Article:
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NUT to sue states for failure to implement N30,000 minimum wage



The Nigeria Union of Teachers (NUT), has concluded plans to file trade dispute suits with the Registrar of Trade Unions against state governments that have refused to implement the N30,000 minimum wage.

The leadership of the teachers’ union said the action became necessary after some “non-cooperative” state governors blatantly refused to implement the agreed minimum wage for teachers in their states since it was signed into law by President Muhammad Buhari in 2019.

The NUT National President, Audu Titus-Amba, in a statement in Monday, said engagements by the Union and the government has failed to yield any positive results.

“We have increasingly engaged our state governments on the issues of the N30,000 minimum wage and the consequential adjustments and have filed a trade dispute with the registrar of trade unions against some non-cooperative state governments,” Titus-Amba said.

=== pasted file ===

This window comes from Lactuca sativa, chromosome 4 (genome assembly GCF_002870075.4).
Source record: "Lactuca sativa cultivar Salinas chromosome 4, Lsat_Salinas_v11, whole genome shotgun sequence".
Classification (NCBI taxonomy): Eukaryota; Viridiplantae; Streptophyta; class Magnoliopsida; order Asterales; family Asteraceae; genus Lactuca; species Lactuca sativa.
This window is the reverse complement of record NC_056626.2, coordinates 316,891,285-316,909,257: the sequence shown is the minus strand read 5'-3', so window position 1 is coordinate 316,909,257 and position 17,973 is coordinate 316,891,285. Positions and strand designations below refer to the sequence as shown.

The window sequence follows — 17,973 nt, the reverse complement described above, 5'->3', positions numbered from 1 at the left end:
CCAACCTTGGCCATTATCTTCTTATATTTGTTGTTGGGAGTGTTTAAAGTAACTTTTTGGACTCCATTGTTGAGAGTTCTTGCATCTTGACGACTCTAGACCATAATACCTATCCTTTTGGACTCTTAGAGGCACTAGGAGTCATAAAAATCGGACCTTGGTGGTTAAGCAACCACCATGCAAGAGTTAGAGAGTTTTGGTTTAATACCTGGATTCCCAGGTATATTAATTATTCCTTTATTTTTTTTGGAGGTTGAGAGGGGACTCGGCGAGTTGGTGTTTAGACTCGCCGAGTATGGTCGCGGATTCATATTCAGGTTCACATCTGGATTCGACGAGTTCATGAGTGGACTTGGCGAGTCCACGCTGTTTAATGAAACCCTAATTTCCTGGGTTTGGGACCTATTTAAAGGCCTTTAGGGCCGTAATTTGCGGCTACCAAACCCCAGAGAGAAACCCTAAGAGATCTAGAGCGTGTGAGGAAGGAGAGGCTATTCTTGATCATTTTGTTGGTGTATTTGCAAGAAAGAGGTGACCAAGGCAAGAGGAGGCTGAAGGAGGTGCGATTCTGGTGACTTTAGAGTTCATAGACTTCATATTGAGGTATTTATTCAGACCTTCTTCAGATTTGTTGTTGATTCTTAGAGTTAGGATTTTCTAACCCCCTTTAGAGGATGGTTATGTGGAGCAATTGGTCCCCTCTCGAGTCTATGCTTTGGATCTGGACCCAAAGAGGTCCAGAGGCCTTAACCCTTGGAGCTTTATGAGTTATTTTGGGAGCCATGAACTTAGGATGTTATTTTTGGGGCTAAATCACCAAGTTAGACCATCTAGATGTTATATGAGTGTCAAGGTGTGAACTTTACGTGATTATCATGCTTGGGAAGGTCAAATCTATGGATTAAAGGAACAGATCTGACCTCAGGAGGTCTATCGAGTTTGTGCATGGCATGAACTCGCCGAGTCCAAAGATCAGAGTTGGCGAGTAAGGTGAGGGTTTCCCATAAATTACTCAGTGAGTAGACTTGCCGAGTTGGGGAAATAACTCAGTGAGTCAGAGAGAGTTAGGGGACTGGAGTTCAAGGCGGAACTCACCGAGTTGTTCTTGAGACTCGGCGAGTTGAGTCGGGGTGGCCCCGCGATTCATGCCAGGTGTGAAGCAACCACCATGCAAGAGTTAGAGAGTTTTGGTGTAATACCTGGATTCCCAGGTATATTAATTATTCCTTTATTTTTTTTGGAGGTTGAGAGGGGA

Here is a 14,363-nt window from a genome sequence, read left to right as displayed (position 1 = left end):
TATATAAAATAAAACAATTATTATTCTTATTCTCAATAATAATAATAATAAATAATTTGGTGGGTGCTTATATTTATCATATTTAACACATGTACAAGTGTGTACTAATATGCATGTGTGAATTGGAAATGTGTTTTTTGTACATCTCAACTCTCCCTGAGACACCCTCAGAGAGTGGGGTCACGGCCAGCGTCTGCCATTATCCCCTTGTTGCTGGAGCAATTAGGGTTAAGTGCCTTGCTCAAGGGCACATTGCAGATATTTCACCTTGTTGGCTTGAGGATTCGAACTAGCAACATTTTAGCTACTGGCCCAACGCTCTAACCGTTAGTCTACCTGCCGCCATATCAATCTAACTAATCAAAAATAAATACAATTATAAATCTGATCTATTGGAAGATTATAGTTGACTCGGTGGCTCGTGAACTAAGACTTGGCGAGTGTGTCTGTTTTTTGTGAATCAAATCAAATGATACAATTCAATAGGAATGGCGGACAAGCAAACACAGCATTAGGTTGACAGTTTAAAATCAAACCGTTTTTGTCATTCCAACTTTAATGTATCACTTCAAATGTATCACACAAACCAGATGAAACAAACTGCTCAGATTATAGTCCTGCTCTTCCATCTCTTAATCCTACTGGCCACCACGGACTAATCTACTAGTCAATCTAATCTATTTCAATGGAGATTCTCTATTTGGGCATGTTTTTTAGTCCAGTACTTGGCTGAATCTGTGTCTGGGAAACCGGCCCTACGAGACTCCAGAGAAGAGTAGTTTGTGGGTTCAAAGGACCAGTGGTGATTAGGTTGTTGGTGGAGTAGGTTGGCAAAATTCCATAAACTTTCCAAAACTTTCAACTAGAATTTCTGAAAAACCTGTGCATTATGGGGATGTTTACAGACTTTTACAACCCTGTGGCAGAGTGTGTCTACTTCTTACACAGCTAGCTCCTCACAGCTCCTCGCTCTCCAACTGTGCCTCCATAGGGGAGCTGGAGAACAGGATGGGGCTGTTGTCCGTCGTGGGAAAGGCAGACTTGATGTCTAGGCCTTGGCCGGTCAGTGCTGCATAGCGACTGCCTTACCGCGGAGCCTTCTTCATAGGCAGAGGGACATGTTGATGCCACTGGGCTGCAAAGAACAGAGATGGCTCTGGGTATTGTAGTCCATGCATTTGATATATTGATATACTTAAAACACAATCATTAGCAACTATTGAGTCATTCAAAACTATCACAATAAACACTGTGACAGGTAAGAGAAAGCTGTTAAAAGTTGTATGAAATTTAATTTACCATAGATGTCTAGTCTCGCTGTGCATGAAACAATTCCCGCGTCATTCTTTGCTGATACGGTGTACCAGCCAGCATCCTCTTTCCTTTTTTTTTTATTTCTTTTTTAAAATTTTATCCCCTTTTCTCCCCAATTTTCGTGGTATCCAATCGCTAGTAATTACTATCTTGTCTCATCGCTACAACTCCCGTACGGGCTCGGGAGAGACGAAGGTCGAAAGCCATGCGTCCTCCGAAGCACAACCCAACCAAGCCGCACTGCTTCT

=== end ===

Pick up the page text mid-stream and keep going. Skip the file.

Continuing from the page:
READ ALSO:NUT tasks governors on payment of salary arrears

“It is in the public domain that a loaf of bread in Nigeria today costs about N1,000 and a tin of peak cream milk is sold at about N500.

“How then can a worker on the N30,000 national minimum wage feed himself and his family through the month?

“We are in an election year, and the 2023 general elections will commence on February 25, 2023, and so on. I, therefore, urge all our members to vote wisely; but we should not vote for any candidate or party that is perceived not to be worker-friendly, no matter the inducement, persuasion, or any other consideration,” he added.

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